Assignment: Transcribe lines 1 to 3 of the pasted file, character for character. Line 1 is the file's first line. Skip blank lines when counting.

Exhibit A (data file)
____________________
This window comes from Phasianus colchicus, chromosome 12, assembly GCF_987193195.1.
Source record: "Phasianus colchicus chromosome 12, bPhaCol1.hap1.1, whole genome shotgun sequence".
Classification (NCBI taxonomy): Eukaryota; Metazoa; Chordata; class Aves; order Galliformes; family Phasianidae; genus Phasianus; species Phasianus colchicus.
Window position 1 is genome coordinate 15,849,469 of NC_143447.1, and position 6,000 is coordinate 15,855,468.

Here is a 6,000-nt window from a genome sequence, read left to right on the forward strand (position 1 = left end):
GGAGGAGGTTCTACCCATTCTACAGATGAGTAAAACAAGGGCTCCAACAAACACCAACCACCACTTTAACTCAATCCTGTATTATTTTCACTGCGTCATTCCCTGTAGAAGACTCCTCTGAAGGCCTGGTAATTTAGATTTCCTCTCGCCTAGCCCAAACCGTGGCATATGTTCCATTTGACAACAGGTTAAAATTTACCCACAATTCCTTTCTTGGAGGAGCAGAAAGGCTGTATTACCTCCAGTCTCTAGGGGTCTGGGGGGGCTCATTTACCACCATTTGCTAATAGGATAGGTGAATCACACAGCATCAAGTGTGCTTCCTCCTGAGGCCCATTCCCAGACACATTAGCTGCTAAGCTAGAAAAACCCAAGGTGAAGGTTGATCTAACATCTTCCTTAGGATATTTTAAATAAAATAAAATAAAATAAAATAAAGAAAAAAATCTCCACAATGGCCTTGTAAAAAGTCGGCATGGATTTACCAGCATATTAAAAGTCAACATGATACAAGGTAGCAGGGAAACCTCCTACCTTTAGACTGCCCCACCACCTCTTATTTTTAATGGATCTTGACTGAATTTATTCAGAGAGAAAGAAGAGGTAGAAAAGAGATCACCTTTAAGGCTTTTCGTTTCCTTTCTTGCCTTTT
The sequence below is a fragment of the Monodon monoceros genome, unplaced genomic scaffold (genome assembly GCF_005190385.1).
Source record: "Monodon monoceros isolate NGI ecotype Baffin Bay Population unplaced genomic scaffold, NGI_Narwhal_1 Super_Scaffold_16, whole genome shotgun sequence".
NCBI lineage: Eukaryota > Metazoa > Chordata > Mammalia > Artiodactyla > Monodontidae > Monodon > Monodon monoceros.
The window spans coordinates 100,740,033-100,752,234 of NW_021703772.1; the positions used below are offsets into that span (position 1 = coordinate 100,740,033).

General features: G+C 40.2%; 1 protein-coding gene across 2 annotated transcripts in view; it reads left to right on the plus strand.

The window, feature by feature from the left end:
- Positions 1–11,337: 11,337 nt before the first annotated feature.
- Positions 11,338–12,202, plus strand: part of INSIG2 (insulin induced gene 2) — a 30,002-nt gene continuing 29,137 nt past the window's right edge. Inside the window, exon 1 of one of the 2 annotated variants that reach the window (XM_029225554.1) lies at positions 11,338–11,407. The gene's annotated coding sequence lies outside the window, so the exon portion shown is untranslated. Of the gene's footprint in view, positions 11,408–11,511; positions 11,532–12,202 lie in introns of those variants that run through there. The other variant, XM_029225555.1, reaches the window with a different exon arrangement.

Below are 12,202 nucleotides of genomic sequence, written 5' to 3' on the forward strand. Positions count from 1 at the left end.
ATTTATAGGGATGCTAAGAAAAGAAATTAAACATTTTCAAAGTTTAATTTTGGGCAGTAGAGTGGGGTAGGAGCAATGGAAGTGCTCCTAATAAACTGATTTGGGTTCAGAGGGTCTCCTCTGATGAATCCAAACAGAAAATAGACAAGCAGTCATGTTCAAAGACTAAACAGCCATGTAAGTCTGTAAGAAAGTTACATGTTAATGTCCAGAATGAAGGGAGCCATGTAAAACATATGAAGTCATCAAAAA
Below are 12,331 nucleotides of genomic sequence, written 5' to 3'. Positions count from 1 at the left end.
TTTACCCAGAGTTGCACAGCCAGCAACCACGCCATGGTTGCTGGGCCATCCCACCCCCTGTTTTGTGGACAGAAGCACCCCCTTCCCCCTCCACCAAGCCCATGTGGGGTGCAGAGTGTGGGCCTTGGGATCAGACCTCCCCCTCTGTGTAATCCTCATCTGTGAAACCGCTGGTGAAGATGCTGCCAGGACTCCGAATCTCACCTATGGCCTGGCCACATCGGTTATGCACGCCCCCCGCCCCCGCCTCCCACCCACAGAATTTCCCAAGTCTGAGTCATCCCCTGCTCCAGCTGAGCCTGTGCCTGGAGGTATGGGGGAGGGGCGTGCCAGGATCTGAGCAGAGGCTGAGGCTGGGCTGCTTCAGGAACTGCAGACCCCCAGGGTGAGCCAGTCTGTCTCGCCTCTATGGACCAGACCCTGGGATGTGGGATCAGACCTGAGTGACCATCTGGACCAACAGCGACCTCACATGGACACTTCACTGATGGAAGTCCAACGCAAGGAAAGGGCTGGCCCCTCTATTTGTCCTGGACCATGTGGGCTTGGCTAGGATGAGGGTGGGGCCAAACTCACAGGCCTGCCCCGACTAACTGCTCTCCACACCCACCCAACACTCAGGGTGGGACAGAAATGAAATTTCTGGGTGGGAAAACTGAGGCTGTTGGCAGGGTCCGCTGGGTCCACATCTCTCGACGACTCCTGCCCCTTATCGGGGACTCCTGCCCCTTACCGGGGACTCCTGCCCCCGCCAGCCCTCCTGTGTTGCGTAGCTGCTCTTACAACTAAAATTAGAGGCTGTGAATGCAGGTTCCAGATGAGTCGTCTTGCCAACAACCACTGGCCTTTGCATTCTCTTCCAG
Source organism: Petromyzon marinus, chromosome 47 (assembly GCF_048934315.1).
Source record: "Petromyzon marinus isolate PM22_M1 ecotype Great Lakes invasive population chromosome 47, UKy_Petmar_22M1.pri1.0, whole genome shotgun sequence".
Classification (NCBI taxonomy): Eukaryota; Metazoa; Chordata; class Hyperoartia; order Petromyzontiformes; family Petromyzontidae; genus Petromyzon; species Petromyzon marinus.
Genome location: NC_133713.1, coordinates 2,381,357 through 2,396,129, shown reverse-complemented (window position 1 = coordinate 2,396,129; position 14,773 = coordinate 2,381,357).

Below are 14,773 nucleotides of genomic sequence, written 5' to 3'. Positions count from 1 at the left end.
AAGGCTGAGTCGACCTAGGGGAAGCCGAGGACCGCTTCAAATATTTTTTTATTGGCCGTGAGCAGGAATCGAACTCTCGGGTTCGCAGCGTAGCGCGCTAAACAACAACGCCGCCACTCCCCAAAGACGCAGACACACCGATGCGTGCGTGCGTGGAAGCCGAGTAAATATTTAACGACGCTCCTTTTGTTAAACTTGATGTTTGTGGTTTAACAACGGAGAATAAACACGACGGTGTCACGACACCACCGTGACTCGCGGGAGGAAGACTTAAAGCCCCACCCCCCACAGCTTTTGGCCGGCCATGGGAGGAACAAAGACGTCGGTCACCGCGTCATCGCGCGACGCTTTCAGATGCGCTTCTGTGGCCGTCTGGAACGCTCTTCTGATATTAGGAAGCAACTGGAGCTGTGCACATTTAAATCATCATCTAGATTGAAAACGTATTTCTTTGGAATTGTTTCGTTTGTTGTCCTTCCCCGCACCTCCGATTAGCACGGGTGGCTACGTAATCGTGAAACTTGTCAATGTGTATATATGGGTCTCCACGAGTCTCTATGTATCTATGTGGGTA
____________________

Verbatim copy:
This window comes from Phasianus colchicus, chromosome 12, assembly GCF_987193195.1.
Source record: "Phasianus colchicus chromosome 12, bPhaCol1.hap1.1, whole genome shotgun sequence".
Classification (NCBI taxonomy): Eukaryota; Metazoa; Chordata; class Aves; order Galliformes; family Phasianidae; genus Phasianus; species Phasianus colchicus.